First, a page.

The Best Show creator Tom Scharpling talks with PopMatters about his memoir It Never Ends and how he reached the greatest phase of his radio/podcasting career.
Eurovision contestants subvert the events' apolitical ethos simply with their identity, which is then subverted by performer and audience subjectivity. So who, ultimately, wins?
Harry Harootunian's essays on modern Japanese history, collected in Uneven Moments from Columbia University Press, reflect a lifetime of intellectual contributions and span a wide range of topics in Japanese history. The tension between the historical and the everyday is a recurrent and vital theme in his work.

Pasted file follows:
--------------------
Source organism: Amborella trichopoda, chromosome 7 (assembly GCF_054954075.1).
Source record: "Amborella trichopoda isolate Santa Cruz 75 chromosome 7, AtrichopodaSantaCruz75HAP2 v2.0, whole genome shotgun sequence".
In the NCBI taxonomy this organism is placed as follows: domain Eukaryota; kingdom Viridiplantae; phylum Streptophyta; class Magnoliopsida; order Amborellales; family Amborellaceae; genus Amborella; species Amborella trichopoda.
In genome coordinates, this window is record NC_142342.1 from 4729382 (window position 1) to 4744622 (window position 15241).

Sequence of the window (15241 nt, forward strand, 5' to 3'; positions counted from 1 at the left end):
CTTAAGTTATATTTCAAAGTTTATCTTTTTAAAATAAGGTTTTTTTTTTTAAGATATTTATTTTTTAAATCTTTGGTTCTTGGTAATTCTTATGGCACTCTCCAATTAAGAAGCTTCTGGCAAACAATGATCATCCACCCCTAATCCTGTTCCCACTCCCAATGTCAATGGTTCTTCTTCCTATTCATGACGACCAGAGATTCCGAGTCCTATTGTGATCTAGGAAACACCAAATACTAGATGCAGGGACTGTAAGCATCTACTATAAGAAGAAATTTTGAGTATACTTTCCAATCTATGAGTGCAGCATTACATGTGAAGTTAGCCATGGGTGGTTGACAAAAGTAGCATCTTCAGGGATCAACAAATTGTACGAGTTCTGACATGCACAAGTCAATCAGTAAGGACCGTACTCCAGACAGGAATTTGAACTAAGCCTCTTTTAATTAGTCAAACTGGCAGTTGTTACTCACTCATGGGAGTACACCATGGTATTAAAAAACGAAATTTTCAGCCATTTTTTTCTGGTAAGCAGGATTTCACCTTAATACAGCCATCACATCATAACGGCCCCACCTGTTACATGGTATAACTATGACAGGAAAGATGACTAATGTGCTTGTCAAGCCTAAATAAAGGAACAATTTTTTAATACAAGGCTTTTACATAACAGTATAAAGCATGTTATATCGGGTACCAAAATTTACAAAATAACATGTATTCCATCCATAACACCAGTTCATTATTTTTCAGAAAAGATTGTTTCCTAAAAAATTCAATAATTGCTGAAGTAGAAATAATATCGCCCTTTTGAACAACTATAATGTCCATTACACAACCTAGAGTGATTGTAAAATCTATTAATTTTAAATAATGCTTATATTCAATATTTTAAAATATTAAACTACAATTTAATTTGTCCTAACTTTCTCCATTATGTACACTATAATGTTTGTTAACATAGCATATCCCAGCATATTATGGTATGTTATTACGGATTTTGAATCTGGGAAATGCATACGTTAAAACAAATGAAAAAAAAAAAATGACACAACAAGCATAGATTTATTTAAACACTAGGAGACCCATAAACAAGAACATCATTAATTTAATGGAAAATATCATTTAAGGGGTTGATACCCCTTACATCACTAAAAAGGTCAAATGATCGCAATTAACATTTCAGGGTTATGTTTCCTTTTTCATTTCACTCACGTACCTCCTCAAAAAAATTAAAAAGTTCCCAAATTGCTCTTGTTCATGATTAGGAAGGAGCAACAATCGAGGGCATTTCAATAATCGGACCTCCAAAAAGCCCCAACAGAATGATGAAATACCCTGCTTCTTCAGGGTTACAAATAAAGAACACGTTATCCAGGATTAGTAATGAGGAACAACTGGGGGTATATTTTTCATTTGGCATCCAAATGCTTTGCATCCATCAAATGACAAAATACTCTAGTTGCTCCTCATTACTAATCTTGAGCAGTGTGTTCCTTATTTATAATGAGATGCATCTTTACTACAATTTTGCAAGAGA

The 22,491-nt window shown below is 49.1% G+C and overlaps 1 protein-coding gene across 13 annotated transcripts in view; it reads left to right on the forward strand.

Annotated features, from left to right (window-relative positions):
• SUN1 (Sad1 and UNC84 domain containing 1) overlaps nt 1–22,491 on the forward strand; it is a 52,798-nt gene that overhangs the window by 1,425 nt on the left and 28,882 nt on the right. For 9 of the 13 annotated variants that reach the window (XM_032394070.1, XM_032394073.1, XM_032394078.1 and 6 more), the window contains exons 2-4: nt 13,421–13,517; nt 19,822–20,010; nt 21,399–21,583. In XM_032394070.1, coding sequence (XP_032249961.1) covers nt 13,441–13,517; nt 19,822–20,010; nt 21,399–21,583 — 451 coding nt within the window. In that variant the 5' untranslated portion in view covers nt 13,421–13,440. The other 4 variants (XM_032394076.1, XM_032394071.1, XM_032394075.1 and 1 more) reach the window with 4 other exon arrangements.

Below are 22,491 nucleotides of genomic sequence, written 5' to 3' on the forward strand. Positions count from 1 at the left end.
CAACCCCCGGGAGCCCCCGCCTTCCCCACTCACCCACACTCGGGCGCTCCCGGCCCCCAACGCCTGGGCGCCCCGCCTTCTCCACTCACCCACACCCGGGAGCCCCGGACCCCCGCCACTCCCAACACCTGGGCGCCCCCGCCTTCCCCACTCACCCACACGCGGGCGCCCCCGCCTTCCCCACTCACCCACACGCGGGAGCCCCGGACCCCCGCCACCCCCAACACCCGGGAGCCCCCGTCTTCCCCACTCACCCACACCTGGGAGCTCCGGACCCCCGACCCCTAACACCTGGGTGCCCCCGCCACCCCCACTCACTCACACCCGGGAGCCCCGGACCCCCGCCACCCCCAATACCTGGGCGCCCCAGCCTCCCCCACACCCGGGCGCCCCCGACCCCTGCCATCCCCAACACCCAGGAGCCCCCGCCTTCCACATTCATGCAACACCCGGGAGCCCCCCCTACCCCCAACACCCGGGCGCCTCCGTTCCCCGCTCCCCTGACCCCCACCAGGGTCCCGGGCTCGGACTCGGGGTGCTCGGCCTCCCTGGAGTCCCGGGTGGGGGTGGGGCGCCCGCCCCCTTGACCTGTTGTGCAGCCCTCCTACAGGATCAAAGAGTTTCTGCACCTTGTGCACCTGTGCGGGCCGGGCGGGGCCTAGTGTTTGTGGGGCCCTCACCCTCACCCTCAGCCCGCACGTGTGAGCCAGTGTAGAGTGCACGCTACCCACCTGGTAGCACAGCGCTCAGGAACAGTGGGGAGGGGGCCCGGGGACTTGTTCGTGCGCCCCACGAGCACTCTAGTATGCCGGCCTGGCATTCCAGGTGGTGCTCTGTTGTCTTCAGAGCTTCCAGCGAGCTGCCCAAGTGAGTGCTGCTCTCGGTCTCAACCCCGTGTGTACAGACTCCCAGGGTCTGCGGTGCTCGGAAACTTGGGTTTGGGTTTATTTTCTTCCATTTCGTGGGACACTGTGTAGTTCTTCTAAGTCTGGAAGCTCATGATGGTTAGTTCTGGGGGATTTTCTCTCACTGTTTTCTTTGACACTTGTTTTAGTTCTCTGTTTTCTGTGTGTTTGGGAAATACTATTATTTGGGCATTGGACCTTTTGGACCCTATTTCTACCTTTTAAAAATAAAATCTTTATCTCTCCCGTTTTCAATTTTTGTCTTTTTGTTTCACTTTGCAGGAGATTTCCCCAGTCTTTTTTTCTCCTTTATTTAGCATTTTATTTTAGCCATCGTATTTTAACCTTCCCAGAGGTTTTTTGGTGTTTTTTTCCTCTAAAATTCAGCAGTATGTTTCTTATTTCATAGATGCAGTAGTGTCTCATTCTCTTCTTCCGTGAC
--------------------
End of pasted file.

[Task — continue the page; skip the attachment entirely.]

Although Andre Perry's essays in his debut, Some of Us Are Very Hungry Now, traverse various geographical journeys, they are, overall, ballads, images from the self, the man isolated and marginalized in other countries and in his own land.
How deluded we were about our devices being labor-saving, productivity-increasing cure-alls! And other realizations of how the rise of technology has affected our lives.
Joshua Sperling's biography of John Berger is more of an art history text that's focused on specific social and political elements as they are connected through Berger's perspective.
Hannah Gadsby’s acclaimed Netflix special, Nanette, is a cultural milestone not only because it demands a better future, but because it teaches us about the present moment and where we might go next.